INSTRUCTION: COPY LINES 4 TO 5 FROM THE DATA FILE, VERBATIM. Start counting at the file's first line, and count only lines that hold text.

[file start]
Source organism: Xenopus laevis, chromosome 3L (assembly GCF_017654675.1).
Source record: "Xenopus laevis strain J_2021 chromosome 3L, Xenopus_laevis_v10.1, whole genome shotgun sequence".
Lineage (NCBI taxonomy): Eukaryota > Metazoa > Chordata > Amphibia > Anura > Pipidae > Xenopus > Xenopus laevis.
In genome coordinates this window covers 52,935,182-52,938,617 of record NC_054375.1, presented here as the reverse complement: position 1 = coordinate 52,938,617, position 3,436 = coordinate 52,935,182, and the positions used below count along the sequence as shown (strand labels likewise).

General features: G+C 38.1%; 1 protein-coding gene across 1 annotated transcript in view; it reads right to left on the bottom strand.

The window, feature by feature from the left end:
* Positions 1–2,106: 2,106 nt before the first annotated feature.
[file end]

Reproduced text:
In genome coordinates this window covers 52,935,182-52,938,617 of record NC_054375.1, presented here as the reverse complement: position 1 = coordinate 52,938,617, position 3,436 = coordinate 52,935,182, and the positions used below count along the sequence as shown (strand labels likewise).

General features: G+C 38.1%; 1 protein-coding gene across 1 annotated transcript in view; it reads right to left on the bottom strand.